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International Day for Preventing the Exploitation of the Environment in War and Armed Conflict

Today is International Day for Preventing the Exploitation of the Environment in War and Armed Conflict, which is an opportunity to recognize the environment as another victim of war. It is an opportunity to take steps to reduce the collateral damage from conflicts and protect the natural resources that are so crucial for sustainable development.

In November 2001, the UN General Assembly declared 6 November as the International Day for Preventing the Exploitation of the Environment in War and Armed Conflict. It acknowledged the role conflict and war has played in the degradation and exploitation of the environment and sought to create awareness about it.

According to the United Nations Environment Programme (UNEP), over the last 60 years a minimum of 40% of internal conflicts have been linked to exploitation of natural resources.  

Conflict has led to the pollution of water, torching of crops and vegetation, cutting down of forests and poisoning of soils. It has also resulted into the killing of animals as a way to earn military advantage.  Such destruction not only drive many of the earth’s species into extinction, it also destabilise the climate.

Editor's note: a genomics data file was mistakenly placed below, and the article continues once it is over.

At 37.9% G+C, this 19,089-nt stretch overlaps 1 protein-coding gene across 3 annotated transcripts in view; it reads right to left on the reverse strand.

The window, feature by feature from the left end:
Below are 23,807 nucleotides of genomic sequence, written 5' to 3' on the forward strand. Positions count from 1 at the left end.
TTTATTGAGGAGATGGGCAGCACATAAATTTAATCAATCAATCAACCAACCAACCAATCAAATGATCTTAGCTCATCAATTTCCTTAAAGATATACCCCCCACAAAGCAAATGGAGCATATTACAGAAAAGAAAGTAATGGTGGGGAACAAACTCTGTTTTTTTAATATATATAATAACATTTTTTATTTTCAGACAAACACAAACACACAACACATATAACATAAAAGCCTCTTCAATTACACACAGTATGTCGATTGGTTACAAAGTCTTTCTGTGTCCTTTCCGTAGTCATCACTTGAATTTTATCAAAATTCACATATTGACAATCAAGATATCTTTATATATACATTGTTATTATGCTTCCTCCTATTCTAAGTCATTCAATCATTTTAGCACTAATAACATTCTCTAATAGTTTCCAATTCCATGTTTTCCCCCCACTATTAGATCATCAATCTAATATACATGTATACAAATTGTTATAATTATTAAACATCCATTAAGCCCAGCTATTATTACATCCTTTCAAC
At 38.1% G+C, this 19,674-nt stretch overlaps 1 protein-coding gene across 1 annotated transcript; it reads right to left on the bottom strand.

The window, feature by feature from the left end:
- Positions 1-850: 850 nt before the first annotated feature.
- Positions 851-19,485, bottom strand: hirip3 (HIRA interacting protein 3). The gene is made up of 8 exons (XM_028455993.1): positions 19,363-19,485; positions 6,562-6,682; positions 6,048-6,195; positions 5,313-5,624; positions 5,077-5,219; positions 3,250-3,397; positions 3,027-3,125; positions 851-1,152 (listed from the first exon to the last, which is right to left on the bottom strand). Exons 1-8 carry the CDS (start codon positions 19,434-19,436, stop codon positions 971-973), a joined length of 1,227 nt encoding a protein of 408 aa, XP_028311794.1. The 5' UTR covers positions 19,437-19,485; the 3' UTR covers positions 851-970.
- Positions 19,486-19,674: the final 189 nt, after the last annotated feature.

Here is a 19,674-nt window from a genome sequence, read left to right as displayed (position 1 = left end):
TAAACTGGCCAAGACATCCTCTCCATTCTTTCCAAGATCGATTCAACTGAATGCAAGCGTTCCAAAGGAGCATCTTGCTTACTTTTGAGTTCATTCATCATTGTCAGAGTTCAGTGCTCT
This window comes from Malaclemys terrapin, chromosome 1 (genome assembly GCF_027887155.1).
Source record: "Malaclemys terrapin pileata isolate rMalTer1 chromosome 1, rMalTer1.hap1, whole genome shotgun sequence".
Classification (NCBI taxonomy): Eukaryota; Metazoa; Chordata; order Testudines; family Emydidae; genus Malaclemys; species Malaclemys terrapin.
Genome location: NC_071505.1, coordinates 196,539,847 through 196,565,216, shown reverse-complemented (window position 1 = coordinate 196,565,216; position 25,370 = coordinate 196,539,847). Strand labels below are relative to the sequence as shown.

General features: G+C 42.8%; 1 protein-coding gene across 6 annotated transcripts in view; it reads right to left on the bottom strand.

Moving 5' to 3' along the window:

Read: Getting clear about conflict prevention at the UN

Anti personnel mine in Cambodia. Photo: Reedhawk/Wiki/CC BY-SA 4.0

In countries like the Democratic Republic of Congo, high value resources such as minerals have caused conflict by being a source of funds for armed groups and by compounding poverty levels in communities in the country and around the region.

The same can be said of Sierra Leone, where diamond and other minerals fuelled conflict.  According to UNEP, this war caused or aggravated many environmental problems.

In observation of the day, the UN insists on the importance of including action plan on the environment as part of conflict prevention, peacekeeping and peace-building strategies “because there can be no durable peace if the natural resources that sustain livelihoods and ecosystems are destroyed”.

Read: The Paris Agreement: What Direction for Africa?

In its policy brief, Assessing and Restoring Natural Resources in Post-Conflict Peace-building, UNEP states that unlocking the potential of natural resources in peacekeeping starts with assessing how the resources contributed to conflict.

It also called for governments and stakeholders to use remediation programs for building environmental awareness as well as restoring damaged or degraded resources as a way of building confidence and supporting peacekeeping strategies.

The protection of the environment is a key component in the Sustainable Development Goals and a resolution adopted in May 2016 by the United Nations Environment Assembly recognising the role healthy ecosystems and sustainably managed resources play in reducing the risk of armed conflict.

This year’s UN Environment Assembly is currently in Nairobi for the sustainable and climate-neutral event that aims to deliver a number of tangible commitments to end pollution in all its forms.  

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